What You Should Know
Mycetinis alliaceus is one of the larger mushrooms formerly in the genus Marasmius, having a beige cap of up to 4 cm and a long tough slender stipe. It emanates a strong smell of garlic, and this is the significance of the Latin species name, alliaceus. It is distributed throughout Europe, being fairly common in some areas and quite rare in others.
It is edible, but of limited culinary value due to its meager flesh. It can be added to dishes to give a garlic flavor, which could be useful for people who are allergic to real garlic
Other names: Garlic Parachute.
Mycetinis alliaceus Mushroom Identification
The cap is 2-5 cm in diameter, convex and spread out, the edges are translucent. The surface is glabrous, smooth, initially white, whitish, brown-cream, dark yellow, red-brown, gray, and lightens with age, with a lighter, scarred, pubescent edge.
The hymenophore is lamellar. Plates are thick, free, with intermediate plates, with jagged edges, whitish, grayish, and pinkish-white.
The stem is 4-20 cm high, 0.1-0.5 cm in diameter, cylindrical or flattened, hollow, slightly scarred, brown-gray, black, almost black, lighter at the top, covered with a mealy coating, with a long root process, at the base with gray mycelium.
The flesh is thin, and whitish, with a strong smell and taste of garlic.
7-11 * 5.5-8.5 μm, broadly elliptical or almond-shaped.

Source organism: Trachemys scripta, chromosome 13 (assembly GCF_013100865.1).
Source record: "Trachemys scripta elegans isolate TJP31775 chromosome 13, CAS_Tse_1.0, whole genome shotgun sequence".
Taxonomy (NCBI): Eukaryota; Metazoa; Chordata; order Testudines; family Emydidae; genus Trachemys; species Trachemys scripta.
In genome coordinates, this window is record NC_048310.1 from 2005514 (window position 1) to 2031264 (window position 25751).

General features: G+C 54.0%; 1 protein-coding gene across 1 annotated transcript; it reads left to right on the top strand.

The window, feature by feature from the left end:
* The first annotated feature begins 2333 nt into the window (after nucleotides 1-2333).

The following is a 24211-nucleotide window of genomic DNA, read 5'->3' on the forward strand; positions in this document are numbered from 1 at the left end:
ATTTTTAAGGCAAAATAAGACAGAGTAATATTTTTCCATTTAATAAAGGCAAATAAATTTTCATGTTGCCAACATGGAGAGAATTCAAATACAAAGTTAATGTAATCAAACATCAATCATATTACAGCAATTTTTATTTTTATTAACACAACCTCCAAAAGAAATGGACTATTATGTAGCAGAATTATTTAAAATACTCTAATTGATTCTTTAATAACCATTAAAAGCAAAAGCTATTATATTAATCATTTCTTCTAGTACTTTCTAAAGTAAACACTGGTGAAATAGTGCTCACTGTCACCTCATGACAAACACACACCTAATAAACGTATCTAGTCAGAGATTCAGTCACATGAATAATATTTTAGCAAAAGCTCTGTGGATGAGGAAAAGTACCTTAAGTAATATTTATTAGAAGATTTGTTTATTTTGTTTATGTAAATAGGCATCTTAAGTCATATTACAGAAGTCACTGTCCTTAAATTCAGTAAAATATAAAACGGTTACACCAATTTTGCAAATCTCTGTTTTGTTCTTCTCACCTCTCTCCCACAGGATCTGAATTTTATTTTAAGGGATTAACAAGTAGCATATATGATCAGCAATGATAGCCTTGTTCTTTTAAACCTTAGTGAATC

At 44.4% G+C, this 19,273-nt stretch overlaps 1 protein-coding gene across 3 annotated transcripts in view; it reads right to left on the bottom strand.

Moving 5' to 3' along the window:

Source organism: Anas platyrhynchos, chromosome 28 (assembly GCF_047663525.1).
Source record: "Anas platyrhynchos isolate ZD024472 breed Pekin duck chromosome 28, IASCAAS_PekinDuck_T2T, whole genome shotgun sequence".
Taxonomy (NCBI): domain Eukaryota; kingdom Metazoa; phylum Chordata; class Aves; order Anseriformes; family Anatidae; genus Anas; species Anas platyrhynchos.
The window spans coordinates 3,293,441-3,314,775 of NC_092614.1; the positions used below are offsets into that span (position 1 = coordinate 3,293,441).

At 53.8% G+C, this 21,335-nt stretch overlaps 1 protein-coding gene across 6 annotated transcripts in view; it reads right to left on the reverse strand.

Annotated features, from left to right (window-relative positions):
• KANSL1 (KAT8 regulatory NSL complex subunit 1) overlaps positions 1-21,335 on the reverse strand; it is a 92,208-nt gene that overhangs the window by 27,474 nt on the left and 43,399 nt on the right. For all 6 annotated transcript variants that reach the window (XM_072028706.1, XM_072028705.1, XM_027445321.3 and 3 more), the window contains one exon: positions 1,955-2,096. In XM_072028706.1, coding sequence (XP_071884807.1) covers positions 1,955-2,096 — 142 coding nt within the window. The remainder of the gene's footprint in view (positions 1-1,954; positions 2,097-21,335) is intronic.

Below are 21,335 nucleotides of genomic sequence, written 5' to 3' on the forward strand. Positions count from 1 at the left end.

Grows from June to November, in deciduous and coniferous forests, more often in beech, on soil, on rotten wood.
Mycetinis alliaceus Look-Alikes
This mushroom can primarily be confused with its twin Marasmius scorodonius sin. Mycetinis scorodonius, also with Gymnopus dryophilus syn. Collybia dryophila (edible), Gymnopus peronatus syn. Collybia peronata (inedible, very fast), Laccaria proxima (edible), Marasmius cohaerens (worthless, appears on rotting conifer wood, prefers dry places), Marasmius lupuletorum syn. Marasmius torquescens (inedible, with a pleasant smell but very fibrous, grows preferably on beech logs, the leg being blue-black), Marasmius rotula (inedible, very fibrous, appears on rotting beech wood, less often spruce) or Marasmius wynnei (inedible, on rotting trunks, with more purple tones, slightly unpleasant taste and smell of dust). Fatal would be a confusion with the lethal Clitocybe dealbata (deadly, with the same habitat, but whitish, with dense lamellae and smelling of flour), Clitocybe rivulosa (deadly, with the same habitat, but lighter, with dense lamellae and without smell) and Conocybe filaris syn. Pholiotina filaris (lethal).
Mycetinis alliaceus Taxonomy
This species was originally documented by Nikolaus Joseph Freiherr von Jacquin in 1773 and subsequently it was long known as Marasmius alliaceus, a designation established by Elias Magnus Fries. It gave its name to the section Alliacei of genus Marasmius until following a 2005 paper it was decided to separate this group off into genus Mycetinis (see that page for more details). The most likely species to be confused is the fairly common Mycetinis scorodonius, which is distinguished by a bare shiny red-brown stem. Mycetinis querceus (once wrongly identified with: M. prasiosmus) has a velvety stem like M. alliaceus, but the colour is purple-brown.
Related garlic-smelling species also occur in America; examples are Marasmius perlongispermus and Mycetinis copelandii.
Mycetinis alliaceus Synonyms
Agaricus alliaceus Jacq., 1762
Marasmius alliaceus (Jacq.) Fr., 1838
Agaricus dolinensis Stephan Schulzer von MüggenburgSchulzer, 1870
Mycena alliacea (Jacq.) P. Kumm., 1871
Chamaeceras alliaceus (Jacq.) Kuntze, 1898
Marasmius alliaceus var. subtilis JE Lange, 1921
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